A heavily sedated 1,600-pound bull was stumbling and stampeding through West Baltimore Wednesday night.
Scott Bareo of Hedgeapple Farms owns the bull and said he’s a breed who was heading back to his farm in Frederick when he busted out of one of his driver's trucks.
“My farm manager was stopped at a red light, maybe up by Mondawmin Mall and he said next thing I know the bull is running alongside the trailer.”
Keep the grab the bull by the horns jokes at home, Angus bulls don't have them.
The lack of horns made it a lot easier to finally wrangle and bring the bull down.
“If you take an animal like that and you twist it’s head around it will get a little disoriented and usually, they fall over,” said Bareo.
After three rounds of tranquilizers, the takedown, and a whole lot of help from The Maryland Zoo employees, Bareo and police were able to get the big fella down while he was breathing.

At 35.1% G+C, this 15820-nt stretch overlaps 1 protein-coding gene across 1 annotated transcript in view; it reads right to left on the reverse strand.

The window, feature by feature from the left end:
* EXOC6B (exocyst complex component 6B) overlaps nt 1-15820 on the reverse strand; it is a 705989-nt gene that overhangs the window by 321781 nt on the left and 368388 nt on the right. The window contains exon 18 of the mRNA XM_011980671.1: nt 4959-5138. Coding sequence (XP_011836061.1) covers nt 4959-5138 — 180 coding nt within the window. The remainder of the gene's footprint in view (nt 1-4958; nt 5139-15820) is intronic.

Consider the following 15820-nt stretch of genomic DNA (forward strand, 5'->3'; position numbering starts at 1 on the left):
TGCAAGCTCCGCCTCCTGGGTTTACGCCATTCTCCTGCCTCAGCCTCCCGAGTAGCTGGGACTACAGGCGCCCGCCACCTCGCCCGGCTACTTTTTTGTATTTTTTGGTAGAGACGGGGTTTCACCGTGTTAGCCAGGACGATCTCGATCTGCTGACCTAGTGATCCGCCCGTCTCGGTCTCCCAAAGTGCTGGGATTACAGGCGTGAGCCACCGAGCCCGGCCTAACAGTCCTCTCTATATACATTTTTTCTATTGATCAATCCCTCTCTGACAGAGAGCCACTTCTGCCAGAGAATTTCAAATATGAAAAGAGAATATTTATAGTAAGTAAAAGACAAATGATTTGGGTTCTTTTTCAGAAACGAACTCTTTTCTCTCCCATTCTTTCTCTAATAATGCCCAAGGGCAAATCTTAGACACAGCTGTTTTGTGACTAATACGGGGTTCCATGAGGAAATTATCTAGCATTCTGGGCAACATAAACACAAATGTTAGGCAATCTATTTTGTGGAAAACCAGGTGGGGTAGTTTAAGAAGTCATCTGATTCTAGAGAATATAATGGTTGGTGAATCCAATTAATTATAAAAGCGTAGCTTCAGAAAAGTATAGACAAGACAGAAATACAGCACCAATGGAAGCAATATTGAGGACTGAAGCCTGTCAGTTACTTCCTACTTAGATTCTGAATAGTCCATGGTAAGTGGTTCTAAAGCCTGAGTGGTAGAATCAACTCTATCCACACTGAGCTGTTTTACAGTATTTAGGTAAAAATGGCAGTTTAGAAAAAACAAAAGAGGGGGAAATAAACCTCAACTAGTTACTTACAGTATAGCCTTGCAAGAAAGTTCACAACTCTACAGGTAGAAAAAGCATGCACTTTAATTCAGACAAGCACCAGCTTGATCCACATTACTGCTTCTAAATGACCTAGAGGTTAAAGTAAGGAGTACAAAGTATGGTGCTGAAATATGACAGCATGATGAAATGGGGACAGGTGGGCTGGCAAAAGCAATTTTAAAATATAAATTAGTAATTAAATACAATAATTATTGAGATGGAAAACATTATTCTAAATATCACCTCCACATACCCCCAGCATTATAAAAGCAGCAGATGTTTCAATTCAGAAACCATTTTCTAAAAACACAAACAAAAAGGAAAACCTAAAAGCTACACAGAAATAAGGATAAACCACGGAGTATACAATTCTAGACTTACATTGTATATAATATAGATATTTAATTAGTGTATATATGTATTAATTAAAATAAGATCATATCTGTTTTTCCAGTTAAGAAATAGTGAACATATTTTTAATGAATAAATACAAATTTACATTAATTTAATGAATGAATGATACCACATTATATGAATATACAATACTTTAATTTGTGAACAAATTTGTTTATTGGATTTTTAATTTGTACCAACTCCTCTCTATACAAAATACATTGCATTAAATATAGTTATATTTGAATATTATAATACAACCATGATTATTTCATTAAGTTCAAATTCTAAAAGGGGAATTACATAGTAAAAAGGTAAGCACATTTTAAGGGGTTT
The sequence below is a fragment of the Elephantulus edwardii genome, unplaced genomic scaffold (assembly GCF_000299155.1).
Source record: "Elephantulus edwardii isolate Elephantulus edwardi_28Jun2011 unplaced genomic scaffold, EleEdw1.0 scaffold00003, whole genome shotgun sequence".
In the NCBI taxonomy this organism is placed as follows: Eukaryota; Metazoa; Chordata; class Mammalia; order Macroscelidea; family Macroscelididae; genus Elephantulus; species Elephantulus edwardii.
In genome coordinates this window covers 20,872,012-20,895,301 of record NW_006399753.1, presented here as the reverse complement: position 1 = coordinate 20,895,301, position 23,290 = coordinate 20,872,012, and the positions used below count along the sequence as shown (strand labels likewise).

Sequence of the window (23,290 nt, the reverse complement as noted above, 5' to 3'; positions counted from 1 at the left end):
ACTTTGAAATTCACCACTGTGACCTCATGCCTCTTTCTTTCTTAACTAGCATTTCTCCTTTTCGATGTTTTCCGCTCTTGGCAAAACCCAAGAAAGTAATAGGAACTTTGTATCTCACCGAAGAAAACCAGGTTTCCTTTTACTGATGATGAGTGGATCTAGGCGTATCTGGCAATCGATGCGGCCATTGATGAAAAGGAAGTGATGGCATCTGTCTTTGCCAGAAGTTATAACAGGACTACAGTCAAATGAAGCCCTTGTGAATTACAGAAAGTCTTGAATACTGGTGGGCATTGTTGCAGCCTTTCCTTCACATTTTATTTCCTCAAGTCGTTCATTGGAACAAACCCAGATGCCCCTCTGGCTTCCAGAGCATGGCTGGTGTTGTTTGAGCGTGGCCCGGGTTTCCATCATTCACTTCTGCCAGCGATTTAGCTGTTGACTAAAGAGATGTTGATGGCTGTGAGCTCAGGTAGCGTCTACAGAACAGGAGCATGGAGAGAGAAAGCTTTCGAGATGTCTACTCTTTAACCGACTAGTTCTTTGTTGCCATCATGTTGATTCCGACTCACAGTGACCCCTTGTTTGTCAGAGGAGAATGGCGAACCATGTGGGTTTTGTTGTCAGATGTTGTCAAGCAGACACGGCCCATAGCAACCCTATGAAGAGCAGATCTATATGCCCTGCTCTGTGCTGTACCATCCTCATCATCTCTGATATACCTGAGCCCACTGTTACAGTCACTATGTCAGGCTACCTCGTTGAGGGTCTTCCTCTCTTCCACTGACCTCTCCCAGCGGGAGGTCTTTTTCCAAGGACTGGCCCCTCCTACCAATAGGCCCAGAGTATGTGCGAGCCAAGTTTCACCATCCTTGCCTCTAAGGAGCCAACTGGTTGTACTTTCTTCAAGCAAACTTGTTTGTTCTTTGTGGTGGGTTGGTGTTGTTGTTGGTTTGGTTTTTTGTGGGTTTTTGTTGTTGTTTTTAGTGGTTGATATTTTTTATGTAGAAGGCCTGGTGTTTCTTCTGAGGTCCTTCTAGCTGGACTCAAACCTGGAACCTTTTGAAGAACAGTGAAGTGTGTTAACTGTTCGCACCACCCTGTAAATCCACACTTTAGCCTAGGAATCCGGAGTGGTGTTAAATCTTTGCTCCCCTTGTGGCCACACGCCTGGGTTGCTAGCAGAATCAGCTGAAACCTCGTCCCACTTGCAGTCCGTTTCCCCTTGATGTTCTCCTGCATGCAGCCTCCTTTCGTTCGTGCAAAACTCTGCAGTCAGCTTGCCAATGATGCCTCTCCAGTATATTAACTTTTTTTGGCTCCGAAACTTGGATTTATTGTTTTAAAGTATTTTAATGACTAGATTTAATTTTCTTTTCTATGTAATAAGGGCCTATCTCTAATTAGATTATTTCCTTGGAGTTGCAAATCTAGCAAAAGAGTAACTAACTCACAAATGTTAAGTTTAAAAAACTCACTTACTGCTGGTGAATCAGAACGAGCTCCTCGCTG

It’s not easy to pickup that much meat, but luckily Dennis Guy of Wright’s Towing Company was in the area and had a flatbed
“My son called me and told me to come haul some beef, so we came to rescue the bull,” said Guy
They were able to get the bull onto the flatbed and transport it back into its trailer.
“It is the most exciting haul,” said Guy. “Haul the bull, haul the beef. No bull no bull”
In between the initial breakout and the second run through town the bull was grazing in a field at Coppin State University for a few hours.
Taylor Ibrahim didn’t understand or believe what she was hearing when she left class.
“I thought it was a pit bull, but he told it was a bull with horns,” Ibrahim said. “I didn’t believe him, so we see the bull over there in the field next to me. It’s a big bull it’s taller than me.”
The Baltimore bull watch ended--this tired fella without a name was ready to head home.
“He’s number 33 and he’s number one in our hearts,” said Bareo.
From here number 33 will go back home and have some more children.
We didn’t see anybody get hurt, and it didn’t look like any cars or property got damaged.